On Mistresses and Loving VoluntarilyMarch 31, 2019
This article appeared in Diego Segura Magazine, Issue 003 .
The word mistress prompts all sorts of judgments. Faithful men believe having a mistress is disgusting, a sign of infidelity and disrespect. Some women, looking down upon a mistress's promiscuity, reduce her down to the sexual nature of her act.
Both men and women easily make the mistake of thinking that a mistress is nothing more than a prostitute and an extortioner who exchanges her body for feigned affection.
Merriam-Webster keeps the definition simple:
a woman other than his wife with whom a married man has a continuing sexual relationship
Notice that the relationship between a man and his mistress has been reduced to a sexual component only. There seems to be no affection between the two parties; therefore, it seems to be a relationship that exists only to serve their animal desires.
The synonyms that Merriam-Webster gives for mistress echo the same tune: concubine ("one having a recognized social status in a household below that of a wife") and doxy (or doxie). Synonyms of doxy include floozy ("a usually young woman of loose morals") and prostitute. Mistress, used in a sentence, is more telling: "he lavished gifts upon his mistressbut completely ignored his wife."
And our current cultural view of mistresses is hostile. The top definition for the word on Urban Dictionary, though that's far from a scholarly source, states seven derisive variations of the same theme:
- a lonely female with no self-respect who willingly subjects herself to the marginal attention of married men
- enemy to the institution of marriage
- an example of female energy used for evil
- a married man's co-conspirator
- the puppet a married man keeps in his closet and pulls out only at night and only when no one else is around to witness its existence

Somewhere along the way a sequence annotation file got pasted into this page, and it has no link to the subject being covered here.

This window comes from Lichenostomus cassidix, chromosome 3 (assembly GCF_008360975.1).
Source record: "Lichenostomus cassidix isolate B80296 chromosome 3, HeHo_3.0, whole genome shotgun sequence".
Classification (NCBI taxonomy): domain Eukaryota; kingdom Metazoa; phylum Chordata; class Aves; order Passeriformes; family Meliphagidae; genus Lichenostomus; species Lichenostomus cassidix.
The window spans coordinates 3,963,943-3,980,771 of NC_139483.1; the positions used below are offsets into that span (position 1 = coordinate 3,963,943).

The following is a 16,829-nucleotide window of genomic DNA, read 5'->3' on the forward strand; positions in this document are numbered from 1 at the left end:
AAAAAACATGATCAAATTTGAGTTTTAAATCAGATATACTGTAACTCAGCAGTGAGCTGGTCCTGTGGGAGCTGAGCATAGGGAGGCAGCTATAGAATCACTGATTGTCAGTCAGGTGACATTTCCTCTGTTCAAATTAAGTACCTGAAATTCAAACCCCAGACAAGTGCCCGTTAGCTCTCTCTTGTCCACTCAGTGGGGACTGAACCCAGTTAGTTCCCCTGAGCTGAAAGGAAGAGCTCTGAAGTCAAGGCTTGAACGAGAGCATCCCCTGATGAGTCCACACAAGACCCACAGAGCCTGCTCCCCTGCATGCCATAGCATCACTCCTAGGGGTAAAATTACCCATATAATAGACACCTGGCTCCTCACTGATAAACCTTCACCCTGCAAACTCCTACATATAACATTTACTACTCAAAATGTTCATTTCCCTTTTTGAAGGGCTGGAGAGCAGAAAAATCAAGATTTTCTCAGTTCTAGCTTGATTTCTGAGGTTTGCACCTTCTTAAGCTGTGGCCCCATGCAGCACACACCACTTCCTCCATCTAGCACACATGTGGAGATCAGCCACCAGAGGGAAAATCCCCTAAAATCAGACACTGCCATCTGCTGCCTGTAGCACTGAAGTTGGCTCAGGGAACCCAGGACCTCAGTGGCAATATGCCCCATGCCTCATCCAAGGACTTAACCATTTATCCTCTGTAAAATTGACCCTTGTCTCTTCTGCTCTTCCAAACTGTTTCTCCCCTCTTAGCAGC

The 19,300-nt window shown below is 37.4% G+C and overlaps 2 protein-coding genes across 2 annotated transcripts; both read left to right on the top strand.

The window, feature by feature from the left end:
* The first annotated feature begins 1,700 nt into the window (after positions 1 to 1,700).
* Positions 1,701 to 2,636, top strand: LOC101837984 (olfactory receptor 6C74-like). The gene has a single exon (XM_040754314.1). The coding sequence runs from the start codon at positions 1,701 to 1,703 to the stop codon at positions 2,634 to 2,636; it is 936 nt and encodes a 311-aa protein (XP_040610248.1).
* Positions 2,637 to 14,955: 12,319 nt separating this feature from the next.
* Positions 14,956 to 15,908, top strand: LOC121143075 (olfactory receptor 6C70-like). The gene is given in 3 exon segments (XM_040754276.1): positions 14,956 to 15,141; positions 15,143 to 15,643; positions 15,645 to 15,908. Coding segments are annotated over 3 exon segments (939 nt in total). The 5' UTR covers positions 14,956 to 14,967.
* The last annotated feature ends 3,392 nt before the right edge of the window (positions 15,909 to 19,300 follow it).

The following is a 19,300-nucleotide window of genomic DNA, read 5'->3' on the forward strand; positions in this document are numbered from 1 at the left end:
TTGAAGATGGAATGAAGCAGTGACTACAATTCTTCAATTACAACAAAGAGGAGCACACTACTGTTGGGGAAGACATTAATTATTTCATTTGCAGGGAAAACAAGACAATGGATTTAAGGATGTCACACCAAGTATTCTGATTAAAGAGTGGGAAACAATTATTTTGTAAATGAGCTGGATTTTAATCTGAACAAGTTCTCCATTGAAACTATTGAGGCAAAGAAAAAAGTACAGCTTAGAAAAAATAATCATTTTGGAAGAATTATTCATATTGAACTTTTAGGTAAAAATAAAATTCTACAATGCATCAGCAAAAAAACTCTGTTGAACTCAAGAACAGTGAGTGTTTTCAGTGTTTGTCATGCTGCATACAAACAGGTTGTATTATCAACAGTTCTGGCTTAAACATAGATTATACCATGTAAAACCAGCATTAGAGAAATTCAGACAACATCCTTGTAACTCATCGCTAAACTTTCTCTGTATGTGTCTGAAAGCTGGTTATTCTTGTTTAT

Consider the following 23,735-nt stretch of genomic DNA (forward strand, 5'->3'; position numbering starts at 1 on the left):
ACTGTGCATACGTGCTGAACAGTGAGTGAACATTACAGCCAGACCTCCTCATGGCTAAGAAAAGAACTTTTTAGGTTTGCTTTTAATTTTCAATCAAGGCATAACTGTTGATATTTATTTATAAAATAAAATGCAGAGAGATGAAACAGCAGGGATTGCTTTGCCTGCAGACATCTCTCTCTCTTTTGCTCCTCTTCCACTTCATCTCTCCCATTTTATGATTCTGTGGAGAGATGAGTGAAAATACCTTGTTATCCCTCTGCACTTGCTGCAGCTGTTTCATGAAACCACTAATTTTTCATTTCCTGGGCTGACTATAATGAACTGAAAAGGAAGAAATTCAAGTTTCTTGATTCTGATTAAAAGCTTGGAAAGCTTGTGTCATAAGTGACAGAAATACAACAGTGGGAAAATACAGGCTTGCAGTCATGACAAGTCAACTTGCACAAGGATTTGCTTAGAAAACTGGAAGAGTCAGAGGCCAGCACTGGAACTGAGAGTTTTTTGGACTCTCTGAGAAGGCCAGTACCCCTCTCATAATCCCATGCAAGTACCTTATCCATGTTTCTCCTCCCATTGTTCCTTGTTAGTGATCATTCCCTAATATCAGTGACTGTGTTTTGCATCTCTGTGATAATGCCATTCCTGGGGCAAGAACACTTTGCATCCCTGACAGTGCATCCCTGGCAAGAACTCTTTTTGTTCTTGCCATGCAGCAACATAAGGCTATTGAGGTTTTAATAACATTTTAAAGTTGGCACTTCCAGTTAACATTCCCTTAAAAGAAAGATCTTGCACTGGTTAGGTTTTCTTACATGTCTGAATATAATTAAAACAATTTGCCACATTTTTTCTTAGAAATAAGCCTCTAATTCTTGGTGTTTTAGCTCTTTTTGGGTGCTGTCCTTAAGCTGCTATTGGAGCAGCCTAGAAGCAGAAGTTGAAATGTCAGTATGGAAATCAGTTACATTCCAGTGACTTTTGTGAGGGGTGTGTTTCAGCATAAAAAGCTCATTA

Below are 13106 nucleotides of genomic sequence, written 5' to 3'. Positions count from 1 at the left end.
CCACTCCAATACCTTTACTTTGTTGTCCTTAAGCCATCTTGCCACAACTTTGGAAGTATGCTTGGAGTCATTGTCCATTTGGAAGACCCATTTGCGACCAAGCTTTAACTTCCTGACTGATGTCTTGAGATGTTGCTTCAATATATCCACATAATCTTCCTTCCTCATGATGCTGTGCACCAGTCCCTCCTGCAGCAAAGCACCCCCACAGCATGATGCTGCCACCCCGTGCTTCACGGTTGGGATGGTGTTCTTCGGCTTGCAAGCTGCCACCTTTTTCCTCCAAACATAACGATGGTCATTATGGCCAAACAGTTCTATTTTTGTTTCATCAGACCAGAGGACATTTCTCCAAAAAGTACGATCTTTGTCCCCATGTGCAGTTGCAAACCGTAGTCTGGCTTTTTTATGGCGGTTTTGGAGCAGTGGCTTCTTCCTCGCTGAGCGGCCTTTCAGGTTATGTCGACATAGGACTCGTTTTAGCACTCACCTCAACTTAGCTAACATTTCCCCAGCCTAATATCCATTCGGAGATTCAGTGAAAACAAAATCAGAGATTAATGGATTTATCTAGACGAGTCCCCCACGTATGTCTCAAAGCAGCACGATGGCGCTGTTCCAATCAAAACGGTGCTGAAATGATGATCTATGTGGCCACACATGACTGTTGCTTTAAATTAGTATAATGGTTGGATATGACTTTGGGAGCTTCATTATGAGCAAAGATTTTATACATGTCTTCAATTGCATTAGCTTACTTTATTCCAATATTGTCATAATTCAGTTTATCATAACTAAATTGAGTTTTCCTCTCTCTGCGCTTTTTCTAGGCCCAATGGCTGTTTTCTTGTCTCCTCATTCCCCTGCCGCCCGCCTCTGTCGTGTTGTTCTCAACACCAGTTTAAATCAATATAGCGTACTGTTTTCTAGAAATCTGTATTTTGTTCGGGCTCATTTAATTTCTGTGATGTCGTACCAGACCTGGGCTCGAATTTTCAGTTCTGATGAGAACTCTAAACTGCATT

- one who will never experience real romantic love, and seemingly has no desire for it
- a woman with no value other than that of sexual gratification
These seven declarations of disgust sure do sound bitter, and perhaps the writer was right to feel that way. Scheming men and women can ruin lives, especially those who are co-conspirators in an affair that will tear apart a marriage or erase the little affection left between two former lovers.
But these definitions do not accurately describe mistresses, for none give a mistress her proper credit.
Madame de Pompadour
When a fortune teller told nine-year-old Jeanne Antoinette Poisson that she would become the mistress of Louis XV, it must have sounded like an implausible prediction. Jeanne's mother was a courtesan; her father, who may or may not have been her real father, was out of the picture. But it would be a swift fifteen years before Jeanne became the king's mistress and cemented herself in history as Madame de Pompadour, one of the most powerful women in France.
Jeanne was a pretty and charming young woman, which earned her the generosity of men early in her life. Charles Le Normant de Tournehem, a tax collector of her mother's acquaintance, paid for her education. (It's possible that he was her real father, which would explain his motive.) Jeanne was educated in many areas, including horseback riding, music, acting, dance, literature, history, and even conversation, with the playwright Prosper Jolyot de Crébillon as her instructor.
Beauty and charm persisted, and in 1741, Jeanne entered her first marriage with a man of the lower nobility in France. His position enabled her to open a literary salon frequented by writers and philosophers the likes of Voltaire. (It's probable that many of her salon's guests were regulars precisely because of her charm.) Despite her unlikely roots, the events of her young and early adult life had now put her in position to rub shoulders with the height of society. Ever since her fortune was told to her at nine years old, she knew whose shoulders mattered.